Start Date 01/10/19 - Finish Date 30/09/24 Funding. UKRI 5 Year Turing AI Fellowship ∼£2.6M Developing novel AI methods to build a more sustainable aviation industry There is a paradox in aerospace manufacturing. The aim is to design an aircraft that has a very small probability of failing. Yet to remain commercially viable, a manufacturer can afford only a few tests of the fully assembled plane. How can engineers confidently predict the predict the failure of a low-probability event? This research is developing novel, unified AI methods to intelligently fuses models and data, enabling industry to slash conservatism in engineering design, leading to faster, lighter, more sustainable aircraft. The engineering solution to building a safe aircraft is the test pyramid. Variability in structural performance is quantified from thousands of small tests of the material (a coupon or element test), hundreds of tests at the intermediate length scales (called details components) and a handful of tests of the full system. Sequentially, the lower length scales derive ‘design allowables’ for tests at the higher levels. Yet, such derivation is accompanied by significant uncertainty. In practice, this uncertainty means that ad hoc ‘engineering safety factors’ have to be applied at all length scales. As we seek a more sustainable aviation industry, the compound effect of these safety factors leads to significant overdesign of structures. The overdesign results in extra weight, which severely limits the efficiency of modern aircraft. A clear route to flying lighter, more efficient aircraft is to better quantify the uncertainties inherent in the engineering test pyramid, which will allow the industry to confidently trim excessive safety factors. New high-fidelity simulation capabilities in composites now mean that mathematical models can supplement limited experimental data at the higher length scales. Yet, with this comes additional uncertainties from the models themselves. Existing experimental tests, particularly at the lower length scales, can be used to reduce and quantify uncertainty in the models. The typical typical statistical approach is Bayesian, in which the distribution of a model?s parameters is learned to fit the data probabilistically. However, existing capabilities are notoriously computationally expensive, often limited to small-scale applications and simplified experimental data sets. For real engineering test pyramids, the available data and models are more heterogeneous and their connections are are complex, driving the need for new fundamental research. This research will develop a novel, unified AI framework that intelligently fuses models and data at all levels of the engineering test pyramid, remains computationally feasible and is sufficiently robust to support ethical engineering decision-making in order to slash conservatism in engineering design, leading to faster, lighter, more sustainable aircraft. Recent Updates Michael Gibson and Ben Fourcin, started 6 July 2020.With City Science we have reviewed available modelling software for engineering consumption, and have down selected “EnergyPlus”.Obtain building information data for Living Systems Institute (LSI) Collaborators Professor Tim Dodwell, Academic Principle Investigator, https://emps.exeter.ac.uk/engineering/staff/td336Professor Mark Girolami, http://www.eng.cam.ac.uk/profiles/mag92Professor Philip Withers, https://www.royce.ac.uk/about-us/professor-phil-withers/ Partn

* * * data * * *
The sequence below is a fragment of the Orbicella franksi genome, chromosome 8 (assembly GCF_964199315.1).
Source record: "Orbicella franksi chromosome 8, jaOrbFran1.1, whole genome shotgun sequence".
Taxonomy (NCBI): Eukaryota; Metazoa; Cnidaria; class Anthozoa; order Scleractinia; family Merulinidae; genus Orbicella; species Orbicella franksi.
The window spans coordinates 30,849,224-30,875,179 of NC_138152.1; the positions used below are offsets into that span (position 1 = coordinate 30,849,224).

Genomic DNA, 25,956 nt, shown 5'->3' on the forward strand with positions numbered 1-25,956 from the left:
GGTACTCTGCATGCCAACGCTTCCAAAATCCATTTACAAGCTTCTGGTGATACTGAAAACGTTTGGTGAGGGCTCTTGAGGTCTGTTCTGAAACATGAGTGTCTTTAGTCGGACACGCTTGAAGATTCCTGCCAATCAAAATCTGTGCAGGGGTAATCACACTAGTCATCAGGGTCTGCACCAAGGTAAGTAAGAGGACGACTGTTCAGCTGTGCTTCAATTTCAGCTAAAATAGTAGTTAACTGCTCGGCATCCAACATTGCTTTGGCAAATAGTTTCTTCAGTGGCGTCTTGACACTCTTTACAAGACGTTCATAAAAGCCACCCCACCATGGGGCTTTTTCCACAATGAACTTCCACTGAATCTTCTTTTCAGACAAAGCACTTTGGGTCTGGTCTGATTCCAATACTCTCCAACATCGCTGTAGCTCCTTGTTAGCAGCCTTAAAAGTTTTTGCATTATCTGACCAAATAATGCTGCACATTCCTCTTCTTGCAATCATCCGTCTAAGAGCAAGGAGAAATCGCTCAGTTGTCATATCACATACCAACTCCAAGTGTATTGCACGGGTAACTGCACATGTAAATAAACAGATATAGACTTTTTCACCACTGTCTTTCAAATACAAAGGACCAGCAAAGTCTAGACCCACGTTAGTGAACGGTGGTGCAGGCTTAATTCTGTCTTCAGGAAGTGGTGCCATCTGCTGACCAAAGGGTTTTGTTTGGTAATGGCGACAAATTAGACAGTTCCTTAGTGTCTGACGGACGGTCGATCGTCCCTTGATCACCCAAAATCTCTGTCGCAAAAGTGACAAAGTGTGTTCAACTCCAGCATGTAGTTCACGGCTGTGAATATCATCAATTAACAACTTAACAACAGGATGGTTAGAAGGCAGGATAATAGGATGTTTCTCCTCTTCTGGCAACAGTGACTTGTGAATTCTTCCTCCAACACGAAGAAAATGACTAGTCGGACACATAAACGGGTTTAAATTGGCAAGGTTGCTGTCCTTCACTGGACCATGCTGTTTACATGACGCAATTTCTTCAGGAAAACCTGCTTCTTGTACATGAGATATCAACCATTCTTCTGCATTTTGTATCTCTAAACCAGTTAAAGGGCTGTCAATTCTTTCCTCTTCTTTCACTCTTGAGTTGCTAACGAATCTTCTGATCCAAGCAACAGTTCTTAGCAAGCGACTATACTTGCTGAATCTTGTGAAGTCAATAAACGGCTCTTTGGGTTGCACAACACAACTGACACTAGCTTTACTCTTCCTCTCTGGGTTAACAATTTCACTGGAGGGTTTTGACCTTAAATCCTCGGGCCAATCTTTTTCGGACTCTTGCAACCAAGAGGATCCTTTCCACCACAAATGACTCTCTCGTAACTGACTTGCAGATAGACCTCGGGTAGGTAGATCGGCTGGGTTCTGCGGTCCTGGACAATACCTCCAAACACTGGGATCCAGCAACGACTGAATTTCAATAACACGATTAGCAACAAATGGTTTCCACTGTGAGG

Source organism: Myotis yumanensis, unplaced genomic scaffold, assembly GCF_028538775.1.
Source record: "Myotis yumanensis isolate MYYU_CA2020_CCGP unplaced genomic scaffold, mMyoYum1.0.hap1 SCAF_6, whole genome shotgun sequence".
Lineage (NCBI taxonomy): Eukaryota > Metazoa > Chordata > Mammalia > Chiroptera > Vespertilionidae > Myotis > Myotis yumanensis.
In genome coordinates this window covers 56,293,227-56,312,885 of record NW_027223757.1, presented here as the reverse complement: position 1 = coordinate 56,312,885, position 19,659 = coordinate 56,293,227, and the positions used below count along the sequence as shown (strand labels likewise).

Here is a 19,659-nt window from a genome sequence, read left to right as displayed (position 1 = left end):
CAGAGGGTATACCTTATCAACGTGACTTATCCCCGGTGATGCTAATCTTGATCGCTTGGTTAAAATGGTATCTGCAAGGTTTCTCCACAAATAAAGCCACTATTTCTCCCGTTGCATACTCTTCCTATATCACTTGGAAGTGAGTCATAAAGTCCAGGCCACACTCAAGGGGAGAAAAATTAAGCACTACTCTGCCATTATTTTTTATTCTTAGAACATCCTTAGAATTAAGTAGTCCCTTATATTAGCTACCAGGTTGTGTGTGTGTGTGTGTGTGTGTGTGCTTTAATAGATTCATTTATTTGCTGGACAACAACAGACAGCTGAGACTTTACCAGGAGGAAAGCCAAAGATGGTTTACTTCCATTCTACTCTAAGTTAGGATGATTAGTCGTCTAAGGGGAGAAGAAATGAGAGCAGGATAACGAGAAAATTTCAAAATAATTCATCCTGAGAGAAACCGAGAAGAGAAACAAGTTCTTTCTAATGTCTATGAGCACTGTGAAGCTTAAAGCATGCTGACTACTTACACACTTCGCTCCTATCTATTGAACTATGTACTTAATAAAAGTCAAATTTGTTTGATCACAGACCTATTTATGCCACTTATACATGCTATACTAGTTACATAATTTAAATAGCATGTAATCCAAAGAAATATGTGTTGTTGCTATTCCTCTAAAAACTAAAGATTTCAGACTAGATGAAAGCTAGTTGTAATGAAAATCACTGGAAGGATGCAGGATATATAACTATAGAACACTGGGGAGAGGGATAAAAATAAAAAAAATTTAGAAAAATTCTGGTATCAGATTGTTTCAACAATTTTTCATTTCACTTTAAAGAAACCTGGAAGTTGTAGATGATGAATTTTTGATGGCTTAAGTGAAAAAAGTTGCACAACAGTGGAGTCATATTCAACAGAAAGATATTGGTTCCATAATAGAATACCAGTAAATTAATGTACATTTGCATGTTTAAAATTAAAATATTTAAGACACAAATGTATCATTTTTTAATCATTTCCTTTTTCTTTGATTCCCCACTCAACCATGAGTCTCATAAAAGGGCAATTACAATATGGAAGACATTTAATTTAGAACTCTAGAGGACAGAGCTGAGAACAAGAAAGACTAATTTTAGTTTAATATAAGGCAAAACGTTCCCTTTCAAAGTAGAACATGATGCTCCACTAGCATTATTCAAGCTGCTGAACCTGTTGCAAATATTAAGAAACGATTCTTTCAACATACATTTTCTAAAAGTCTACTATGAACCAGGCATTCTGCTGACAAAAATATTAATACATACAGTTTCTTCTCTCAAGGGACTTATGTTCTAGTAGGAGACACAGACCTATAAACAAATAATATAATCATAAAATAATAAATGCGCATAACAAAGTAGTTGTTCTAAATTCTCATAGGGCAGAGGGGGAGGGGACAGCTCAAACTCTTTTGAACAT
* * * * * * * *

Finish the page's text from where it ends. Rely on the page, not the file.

1594814400000

From RIBA to Reality - Deep Digital Twin to enable Human - Centric Buildings for a Carbon Neutral Future